True Cubism

Strictly speaking, Cubism is rare. It is the product of three artists. Picasso and Braque created it. Juan Gris was the third true cubist.

Other artists did create a few cubist works, and many superficially cubist works were also created in the cubist era. But few true cubist works were ever created. Most of the artists who came under its influence moved on to other forms of visual discovery, including non-objective art.

The cubists' concern was to portray reality through a new abstract visual language. It involves a balance between the object world and the realm of abstraction.


Applied Cubism

The Institute for Applied Cubism is exploring changes in contemporary human and natural history. It is our premise that the last century’s technical, social and political innovations, combined with population increase, have resulted in a sharply increased rate of history. Stress to world cultures and the natural environment are the result. The stabilizing influence of old cultures is reduced as technology enhances the locomotive of fashion and commerce.

Some of the characteristics of this speedy history are predicted in the visual art we call cubism. This art form, the creation of two artists in Paris in the first decade of the 20th century, announced to the world that this century would have a very different look and feel. They invented a new user interface, cubism, which spread with viral speed.

The overall qualities of cubism are: fragmentation, simultaneous divergent perspectives, dissolution of form, persistence of form fragments, free-floating extra-rational abstraction, and multiple frames of reference. Cubism carries with it an implicit rejection of the unified space we call Renaissance perspective. It chose the everyday over the epic. It’s indifference to the past placed its consciousness perpendicular to the flow of history.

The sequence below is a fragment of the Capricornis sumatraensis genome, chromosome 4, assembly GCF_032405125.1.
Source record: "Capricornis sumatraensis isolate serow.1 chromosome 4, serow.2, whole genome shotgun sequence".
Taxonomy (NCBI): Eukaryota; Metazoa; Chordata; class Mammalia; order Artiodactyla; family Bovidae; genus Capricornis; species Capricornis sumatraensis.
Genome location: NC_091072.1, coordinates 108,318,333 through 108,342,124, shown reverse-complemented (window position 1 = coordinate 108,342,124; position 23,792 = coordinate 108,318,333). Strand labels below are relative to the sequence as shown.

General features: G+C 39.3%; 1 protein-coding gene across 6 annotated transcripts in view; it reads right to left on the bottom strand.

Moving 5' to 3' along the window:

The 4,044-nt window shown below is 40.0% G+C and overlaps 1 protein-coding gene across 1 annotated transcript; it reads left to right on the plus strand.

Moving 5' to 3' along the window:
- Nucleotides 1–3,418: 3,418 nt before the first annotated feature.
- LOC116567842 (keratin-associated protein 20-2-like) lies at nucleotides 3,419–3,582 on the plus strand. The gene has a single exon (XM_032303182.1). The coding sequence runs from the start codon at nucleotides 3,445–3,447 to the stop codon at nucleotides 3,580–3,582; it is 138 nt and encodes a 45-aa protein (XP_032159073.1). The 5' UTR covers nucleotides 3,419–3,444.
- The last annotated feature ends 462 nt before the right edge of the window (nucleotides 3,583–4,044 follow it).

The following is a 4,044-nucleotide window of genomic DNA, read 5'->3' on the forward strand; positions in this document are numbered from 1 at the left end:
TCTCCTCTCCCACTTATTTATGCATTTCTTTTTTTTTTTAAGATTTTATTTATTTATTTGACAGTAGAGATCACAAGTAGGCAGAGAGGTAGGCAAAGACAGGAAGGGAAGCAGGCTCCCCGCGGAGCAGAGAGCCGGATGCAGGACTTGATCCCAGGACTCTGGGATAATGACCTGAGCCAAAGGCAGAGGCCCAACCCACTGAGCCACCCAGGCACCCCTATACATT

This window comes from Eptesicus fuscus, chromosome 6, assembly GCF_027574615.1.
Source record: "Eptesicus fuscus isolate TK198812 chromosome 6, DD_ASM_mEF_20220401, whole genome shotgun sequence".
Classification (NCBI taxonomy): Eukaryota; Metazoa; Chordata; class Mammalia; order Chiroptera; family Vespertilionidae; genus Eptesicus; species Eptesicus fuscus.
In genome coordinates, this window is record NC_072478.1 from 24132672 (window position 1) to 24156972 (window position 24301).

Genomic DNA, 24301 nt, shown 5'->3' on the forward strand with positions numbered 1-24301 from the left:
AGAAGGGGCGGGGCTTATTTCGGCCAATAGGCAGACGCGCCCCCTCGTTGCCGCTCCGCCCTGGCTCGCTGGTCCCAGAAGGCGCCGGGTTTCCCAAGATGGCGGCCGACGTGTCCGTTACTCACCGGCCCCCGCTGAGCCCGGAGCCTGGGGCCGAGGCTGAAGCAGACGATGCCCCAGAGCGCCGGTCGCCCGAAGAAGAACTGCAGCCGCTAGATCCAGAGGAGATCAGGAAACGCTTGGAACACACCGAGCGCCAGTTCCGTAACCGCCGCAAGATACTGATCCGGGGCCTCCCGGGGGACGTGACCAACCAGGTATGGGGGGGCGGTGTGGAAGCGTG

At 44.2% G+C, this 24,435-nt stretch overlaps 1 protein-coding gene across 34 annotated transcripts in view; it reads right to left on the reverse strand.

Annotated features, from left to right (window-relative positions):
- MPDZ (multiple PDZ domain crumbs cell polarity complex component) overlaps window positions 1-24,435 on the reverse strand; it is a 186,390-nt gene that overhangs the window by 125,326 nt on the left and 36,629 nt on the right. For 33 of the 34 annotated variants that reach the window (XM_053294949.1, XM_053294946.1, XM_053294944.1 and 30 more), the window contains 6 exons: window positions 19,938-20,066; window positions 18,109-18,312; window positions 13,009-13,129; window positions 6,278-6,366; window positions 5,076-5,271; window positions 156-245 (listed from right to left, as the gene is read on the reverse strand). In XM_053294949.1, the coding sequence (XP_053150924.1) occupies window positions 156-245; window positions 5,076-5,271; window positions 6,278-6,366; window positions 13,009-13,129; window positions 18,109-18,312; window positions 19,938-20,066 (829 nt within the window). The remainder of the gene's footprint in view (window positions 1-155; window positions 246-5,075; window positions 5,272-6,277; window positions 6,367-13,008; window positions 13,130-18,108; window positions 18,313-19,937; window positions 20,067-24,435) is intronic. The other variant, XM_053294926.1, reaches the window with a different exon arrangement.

Applied cubism reveals the variety of phenomena in our world culture which share these same qualities. Applied cubism does not embrace these phenomena as any sort of active philosophy. Applied cubism is neither optimism, nor cassandrism. Rather it uses cubism as a organizing metaphor, a dissecting dye, to reveal structure where at first there appears to be only dissolution in this era of rapid change.

The word cubism began as an insult to the work of two painters. It has taken on authority in the following century as the world appears to be rebuilding itself to agree with that word. The pixelated world of the Information Age is indeed a world of little cubes, from the rasterized information we receive on our computing boxes, to the cubicles that info workers accept as their quotidien environment. And it is a world of multiple overlapping cultures, polities, and groups, each with its own divergent frame of reference.

The comfort and trust which would help us navigate this new world come from familiarity with the landscape of signs and symbols, a world of abstraction which is never far from the everyday world, but which often seems unfamiliar.

(c) 2000 John Boak

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